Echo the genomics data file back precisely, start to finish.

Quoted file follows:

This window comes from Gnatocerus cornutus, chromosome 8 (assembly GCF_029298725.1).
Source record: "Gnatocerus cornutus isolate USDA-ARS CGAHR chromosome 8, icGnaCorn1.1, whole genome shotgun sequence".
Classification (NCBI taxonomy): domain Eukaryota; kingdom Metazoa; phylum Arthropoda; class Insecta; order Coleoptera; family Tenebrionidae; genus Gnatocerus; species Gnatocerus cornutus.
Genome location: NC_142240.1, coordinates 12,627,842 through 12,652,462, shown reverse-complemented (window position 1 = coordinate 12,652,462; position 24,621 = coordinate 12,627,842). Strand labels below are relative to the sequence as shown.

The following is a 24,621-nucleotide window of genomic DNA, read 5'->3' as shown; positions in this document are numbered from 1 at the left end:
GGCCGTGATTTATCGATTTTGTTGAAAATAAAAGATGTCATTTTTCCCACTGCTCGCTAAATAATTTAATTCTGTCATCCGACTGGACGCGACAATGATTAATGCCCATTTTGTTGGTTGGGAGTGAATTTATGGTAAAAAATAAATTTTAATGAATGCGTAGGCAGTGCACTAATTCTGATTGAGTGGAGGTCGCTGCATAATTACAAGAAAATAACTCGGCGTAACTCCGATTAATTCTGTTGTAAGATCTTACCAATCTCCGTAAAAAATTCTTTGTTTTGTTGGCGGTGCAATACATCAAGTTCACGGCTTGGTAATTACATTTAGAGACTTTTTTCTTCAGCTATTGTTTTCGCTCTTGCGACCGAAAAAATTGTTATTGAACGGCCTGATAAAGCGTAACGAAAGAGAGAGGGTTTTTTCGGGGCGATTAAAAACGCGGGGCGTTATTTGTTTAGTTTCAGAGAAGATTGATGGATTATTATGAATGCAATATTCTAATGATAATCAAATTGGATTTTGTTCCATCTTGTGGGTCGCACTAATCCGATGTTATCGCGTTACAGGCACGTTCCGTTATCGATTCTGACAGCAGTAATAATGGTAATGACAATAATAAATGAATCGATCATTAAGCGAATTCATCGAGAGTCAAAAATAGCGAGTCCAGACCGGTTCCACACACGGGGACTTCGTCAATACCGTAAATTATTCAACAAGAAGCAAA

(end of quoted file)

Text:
This window comes from Gnatocerus cornutus, chromosome 8 (assembly GCF_029298725.1).
Source record: "Gnatocerus cornutus isolate USDA-ARS CGAHR chromosome 8, icGnaCorn1.1, whole genome shotgun sequence".
Classification (NCBI taxonomy): domain Eukaryota; kingdom Metazoa; phylum Arthropoda; class Insecta; order Coleoptera; family Tenebrionidae; genus Gnatocerus; species Gnatocerus cornutus.
Genome location: NC_142240.1, coordinates 12,627,842 through 12,652,462, shown reverse-complemented (window position 1 = coordinate 12,652,462; position 24,621 = coordinate 12,627,842). Strand labels below are relative to the sequence as shown.

The following is a 24,621-nucleotide window of genomic DNA, read 5'->3' as shown; positions in this document are numbered from 1 at the left end:
GGCCGTGATTTATCGATTTTGTTGAAAATAAAAGATGTCATTTTTCCCACTGCTCGCTAAATAATTTAATTCTGTCATCCGACTGGACGCGACAATGATTAATGCCCATTTTGTTGGTTGGGAGTGAATTTATGGTAAAAAATAAATTTTAATGAATGCGTAGGCAGTGCACTAATTCTGATTGAGTGGAGGTCGCTGCATAATTACAAGAAAATAACTCGGCGTAACTCCGATTAATTCTGTTGTAAGATCTTACCAATCTCCGTAAAAAATTCTTTGTTTTGTTGGCGGTGCAATACATCAAGTTCACGGCTTGGTAATTACATTTAGAGACTTTTTTCTTCAGCTATTGTTTTCGCTCTTGCGACCGAAAAAATTGTTATTGAACGGCCTGATAAAGCGTAACGAAAGAGAGAGGGTTTTTTCGGGGCGATTAAAAACGCGGGGCGTTATTTGTTTAGTTTCAGAGAAGATTGATGGATTATTATGAATGCAATATTCTAATGATAATCAAATTGGATTTTGTTCCATCTTGTGGGTCGCACTAATCCGATGTTATCGCGTTACAGGCACGTTCCGTTATCGATTCTGACAGCAGTAATAATGGTAATGACAATAATAAATGAATCGATCATTAAGCGAATTCATCGAGAGTCAAAAATAGCGAGTCCAGACCGGTTCCACACACGGGGACTTCGTCAATACCGTAAATTATTCAACAAGAAGCAAA